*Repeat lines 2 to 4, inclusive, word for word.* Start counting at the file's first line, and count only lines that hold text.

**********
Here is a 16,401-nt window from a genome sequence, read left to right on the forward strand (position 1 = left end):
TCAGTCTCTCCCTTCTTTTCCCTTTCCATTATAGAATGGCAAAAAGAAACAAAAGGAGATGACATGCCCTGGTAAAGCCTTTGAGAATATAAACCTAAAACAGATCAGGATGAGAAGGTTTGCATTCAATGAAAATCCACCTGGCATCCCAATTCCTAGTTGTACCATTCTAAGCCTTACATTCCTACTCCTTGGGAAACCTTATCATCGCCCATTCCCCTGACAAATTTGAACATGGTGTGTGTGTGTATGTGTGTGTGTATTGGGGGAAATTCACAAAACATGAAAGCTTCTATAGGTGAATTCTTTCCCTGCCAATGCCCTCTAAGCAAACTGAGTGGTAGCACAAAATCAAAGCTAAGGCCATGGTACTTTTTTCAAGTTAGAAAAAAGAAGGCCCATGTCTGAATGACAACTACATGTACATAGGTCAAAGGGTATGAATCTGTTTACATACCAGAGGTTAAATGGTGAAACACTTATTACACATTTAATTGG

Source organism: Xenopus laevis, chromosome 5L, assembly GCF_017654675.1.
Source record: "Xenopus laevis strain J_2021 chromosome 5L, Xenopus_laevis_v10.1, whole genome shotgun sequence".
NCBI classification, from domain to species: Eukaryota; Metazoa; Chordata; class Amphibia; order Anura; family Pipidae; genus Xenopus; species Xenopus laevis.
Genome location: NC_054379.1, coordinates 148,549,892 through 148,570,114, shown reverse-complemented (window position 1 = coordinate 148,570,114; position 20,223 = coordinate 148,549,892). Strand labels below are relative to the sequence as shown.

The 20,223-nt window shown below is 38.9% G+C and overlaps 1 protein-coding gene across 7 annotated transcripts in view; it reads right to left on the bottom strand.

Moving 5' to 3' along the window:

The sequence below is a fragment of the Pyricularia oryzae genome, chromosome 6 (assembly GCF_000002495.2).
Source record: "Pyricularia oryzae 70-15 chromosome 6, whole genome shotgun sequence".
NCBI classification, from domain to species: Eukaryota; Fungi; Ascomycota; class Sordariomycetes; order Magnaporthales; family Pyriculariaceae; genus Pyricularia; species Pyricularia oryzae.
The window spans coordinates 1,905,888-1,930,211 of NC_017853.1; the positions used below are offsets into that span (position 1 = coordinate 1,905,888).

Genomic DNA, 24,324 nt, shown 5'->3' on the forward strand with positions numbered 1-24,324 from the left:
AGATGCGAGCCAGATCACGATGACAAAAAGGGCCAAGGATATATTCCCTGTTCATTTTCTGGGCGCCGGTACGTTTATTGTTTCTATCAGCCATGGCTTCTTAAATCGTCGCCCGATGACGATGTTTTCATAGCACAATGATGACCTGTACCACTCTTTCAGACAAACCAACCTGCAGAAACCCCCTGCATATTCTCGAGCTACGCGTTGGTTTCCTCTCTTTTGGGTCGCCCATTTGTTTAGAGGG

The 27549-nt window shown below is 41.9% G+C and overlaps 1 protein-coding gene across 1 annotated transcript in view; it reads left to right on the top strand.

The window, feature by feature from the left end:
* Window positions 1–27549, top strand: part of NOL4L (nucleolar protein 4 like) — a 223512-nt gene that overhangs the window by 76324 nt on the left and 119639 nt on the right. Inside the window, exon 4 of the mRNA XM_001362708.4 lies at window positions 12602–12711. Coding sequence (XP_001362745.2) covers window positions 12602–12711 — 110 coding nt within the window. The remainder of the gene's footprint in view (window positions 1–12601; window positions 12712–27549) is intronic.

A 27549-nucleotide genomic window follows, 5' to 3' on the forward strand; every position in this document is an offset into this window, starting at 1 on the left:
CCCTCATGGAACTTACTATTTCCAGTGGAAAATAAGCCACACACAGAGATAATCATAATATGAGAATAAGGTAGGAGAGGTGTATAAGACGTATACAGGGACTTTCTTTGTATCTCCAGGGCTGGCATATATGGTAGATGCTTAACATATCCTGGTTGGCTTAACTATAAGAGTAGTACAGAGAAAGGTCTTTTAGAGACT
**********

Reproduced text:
TCAGTCTCTCCCTTCTTTTCCCTTTCCATTATAGAATGGCAAAAAGAAACAAAAGGAGATGACATGCCCTGGTAAAGCCTTTGAGAATATAAACCTAAAACAGATCAGGATGAGAAGGTTTGCATTCAATGAAAATCCACCTGGCATCCCAATTCCTAGTTGTACCATTCTAAGCCTTACATTCCTACTCCTTGGGAAACCTTATCATCGCCCATTCCCCTGACAAATTTGAACATGGTGTGTGTGTGTATGTGTGTGTGTATTGGGGGAAATTCACAAAACATGAAAGCTTCTATAGGTGAATTCTTTCCCTGCCAATGCCCTCTAAGCAAACTGAGTGGTAGCACAAAATCAAAGCTAAGGCCATGGTACTTTTTTCAAGTTAGAAAAAAGAAGGCCCATGTCTGAATGACAACTACATGTACATAGGTCAAAGGGTATGAATCTGTTTACATACCAGAGGTTAAATGGTGAAACACTTATTACACATTTAATTGG

Source organism: Xenopus laevis, chromosome 5L, assembly GCF_017654675.1.
Source record: "Xenopus laevis strain J_2021 chromosome 5L, Xenopus_laevis_v10.1, whole genome shotgun sequence".